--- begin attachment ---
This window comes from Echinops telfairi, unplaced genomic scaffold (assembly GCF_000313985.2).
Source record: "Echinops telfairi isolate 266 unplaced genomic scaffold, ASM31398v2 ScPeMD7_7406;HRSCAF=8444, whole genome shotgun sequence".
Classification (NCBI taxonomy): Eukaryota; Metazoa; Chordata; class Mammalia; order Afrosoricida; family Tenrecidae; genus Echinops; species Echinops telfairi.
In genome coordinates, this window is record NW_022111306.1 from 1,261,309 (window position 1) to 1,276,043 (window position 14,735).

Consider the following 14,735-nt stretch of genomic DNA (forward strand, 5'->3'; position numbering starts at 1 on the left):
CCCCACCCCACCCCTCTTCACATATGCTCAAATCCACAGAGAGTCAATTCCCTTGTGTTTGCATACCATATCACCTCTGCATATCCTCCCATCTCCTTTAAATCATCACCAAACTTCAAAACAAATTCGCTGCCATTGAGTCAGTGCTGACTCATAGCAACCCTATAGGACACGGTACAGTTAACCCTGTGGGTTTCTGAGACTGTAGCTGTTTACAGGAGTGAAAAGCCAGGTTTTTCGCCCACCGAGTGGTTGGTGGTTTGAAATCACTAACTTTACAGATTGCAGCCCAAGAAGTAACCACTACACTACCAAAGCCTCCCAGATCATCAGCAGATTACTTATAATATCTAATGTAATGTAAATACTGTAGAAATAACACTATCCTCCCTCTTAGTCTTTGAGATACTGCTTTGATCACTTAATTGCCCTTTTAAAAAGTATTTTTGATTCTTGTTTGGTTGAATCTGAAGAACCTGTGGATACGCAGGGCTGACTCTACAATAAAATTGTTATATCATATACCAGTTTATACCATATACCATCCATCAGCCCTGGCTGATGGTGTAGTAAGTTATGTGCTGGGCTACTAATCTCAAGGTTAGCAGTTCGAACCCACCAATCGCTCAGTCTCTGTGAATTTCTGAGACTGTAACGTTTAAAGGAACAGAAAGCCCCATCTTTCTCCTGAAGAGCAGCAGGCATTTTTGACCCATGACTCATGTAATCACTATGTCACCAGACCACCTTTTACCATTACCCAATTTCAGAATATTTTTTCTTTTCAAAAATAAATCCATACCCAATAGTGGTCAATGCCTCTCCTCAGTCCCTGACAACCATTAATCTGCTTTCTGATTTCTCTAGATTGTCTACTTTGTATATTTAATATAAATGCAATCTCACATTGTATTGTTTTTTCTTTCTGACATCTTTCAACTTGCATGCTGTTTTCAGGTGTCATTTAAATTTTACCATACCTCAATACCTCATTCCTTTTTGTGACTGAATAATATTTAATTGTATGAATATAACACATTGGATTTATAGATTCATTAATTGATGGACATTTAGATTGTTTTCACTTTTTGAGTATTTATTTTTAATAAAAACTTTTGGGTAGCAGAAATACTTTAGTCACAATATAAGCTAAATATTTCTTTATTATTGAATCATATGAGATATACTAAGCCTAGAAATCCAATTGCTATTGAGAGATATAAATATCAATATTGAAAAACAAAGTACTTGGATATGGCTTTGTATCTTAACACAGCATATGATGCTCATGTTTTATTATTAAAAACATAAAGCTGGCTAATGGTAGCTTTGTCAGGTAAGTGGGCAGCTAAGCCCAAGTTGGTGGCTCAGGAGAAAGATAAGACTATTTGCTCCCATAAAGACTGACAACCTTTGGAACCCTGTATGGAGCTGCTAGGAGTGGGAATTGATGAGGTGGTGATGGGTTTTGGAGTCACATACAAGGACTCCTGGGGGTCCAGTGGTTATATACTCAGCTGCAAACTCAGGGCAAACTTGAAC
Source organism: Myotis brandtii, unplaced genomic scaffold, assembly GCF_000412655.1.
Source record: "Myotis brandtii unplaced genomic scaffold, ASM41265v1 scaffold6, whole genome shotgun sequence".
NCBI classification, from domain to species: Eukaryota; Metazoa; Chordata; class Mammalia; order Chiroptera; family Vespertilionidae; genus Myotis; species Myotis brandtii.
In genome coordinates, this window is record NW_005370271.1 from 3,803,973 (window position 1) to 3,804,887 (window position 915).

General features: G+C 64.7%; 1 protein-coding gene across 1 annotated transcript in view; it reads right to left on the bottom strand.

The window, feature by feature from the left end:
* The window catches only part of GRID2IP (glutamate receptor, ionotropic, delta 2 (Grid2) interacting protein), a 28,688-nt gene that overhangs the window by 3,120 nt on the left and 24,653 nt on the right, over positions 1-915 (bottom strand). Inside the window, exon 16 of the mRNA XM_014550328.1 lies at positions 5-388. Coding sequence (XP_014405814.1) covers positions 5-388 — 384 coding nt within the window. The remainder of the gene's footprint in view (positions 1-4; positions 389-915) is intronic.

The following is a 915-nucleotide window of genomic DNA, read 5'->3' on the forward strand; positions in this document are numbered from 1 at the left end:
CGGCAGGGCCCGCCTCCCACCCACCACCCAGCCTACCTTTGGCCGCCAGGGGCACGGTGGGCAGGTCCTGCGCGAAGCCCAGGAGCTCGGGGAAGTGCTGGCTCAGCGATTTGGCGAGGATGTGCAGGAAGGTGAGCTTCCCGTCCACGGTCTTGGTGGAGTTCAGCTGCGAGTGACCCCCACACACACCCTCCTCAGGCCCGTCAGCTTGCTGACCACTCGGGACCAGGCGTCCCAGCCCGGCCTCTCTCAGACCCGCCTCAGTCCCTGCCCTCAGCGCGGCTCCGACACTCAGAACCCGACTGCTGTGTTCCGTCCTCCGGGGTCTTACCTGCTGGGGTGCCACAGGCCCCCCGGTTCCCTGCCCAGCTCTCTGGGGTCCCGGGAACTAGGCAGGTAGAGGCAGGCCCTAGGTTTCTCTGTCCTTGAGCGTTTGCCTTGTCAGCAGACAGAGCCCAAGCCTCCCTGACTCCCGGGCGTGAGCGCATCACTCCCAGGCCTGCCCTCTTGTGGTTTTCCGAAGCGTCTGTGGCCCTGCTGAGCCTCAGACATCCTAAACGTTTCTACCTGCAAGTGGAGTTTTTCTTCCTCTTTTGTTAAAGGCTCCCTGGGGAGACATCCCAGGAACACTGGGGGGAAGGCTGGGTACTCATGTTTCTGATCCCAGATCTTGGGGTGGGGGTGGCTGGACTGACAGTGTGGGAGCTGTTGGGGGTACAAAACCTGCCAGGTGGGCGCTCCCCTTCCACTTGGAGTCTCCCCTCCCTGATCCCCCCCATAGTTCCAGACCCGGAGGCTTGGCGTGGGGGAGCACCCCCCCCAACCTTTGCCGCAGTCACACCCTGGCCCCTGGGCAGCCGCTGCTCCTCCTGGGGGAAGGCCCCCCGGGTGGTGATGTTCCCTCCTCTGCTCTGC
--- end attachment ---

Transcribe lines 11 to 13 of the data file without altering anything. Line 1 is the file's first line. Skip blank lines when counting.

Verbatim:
General features: G+C 64.7%; 1 protein-coding gene across 1 annotated transcript in view; it reads right to left on the bottom strand.

The window, feature by feature from the left end:
* The window catches only part of GRID2IP (glutamate receptor, ionotropic, delta 2 (Grid2) interacting protein), a 28,688-nt gene that overhangs the window by 3,120 nt on the left and 24,653 nt on the right, over positions 1-915 (bottom strand). Inside the window, exon 16 of the mRNA XM_014550328.1 lies at positions 5-388. Coding sequence (XP_014405814.1) covers positions 5-388 — 384 coding nt within the window. The remainder of the gene's footprint in view (positions 1-4; positions 389-915) is intronic.